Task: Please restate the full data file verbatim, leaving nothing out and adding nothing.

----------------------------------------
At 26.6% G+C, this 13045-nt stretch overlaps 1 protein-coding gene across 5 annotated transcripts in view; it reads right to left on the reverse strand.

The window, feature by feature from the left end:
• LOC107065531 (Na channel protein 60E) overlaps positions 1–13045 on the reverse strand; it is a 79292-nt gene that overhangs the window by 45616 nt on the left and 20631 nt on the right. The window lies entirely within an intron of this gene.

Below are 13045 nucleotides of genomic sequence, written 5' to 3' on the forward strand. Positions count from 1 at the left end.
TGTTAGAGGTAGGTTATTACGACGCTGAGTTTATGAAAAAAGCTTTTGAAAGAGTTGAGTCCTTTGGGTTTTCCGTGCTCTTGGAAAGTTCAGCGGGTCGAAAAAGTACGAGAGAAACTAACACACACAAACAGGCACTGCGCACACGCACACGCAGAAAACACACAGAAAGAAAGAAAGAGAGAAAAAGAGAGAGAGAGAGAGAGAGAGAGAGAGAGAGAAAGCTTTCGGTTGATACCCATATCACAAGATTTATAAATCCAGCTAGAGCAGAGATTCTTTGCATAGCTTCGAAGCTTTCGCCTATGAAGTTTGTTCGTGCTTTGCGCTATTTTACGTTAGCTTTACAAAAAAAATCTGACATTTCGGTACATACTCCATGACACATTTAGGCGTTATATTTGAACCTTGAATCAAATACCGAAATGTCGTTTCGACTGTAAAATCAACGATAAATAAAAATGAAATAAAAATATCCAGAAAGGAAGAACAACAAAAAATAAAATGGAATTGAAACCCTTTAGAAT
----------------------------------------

At 26.6% G+C, this 13045-nt stretch overlaps 1 protein-coding gene across 5 annotated transcripts in view; it reads right to left on the reverse strand.

The window, feature by feature from the left end:
• LOC107065531 (Na channel protein 60E) overlaps positions 1–13045 on the reverse strand; it is a 79292-nt gene that overhangs the window by 45616 nt on the left and 20631 nt on the right. The window lies entirely within an intron of this gene.

Below are 13045 nucleotides of genomic sequence, written 5' to 3' on the forward strand. Positions count from 1 at the left end.
TGTTAGAGGTAGGTTATTACGACGCTGAGTTTATGAAAAAAGCTTTTGAAAGAGTTGAGTCCTTTGGGTTTTCCGTGCTCTTGGAAAGTTCAGCGGGTCGAAAAAGTACGAGAGAAACTAACACACACAAACAGGCACTGCGCACACGCACACGCAGAAAACACACAGAAAGAAAGAAAGAGAGAAAAAGAGAGAGAGAGAGAGAGAGAGAGAGAGAGAGAAAGCTTTCGGTTGATACCCATATCACAAGATTTATAAATCCAGCTAGAGCAGAGATTCTTTGCATAGCTTCGAAGCTTTCGCCTATGAAGTTTGTTCGTGCTTTGCGCTATTTTACGTTAGCTTTACAAAAAAAATCTGACATTTCGGTACATACTCCATGACACATTTAGGCGTTATATTTGAACCTTGAATCAAATACCGAAATGTCGTTTCGACTGTAAAATCAACGATAAATAAAAATGAAATAAAAATATCCAGAAAGGAAGAACAACAAAAAATAAAATGGAATTGAAACCCTTTAGAAT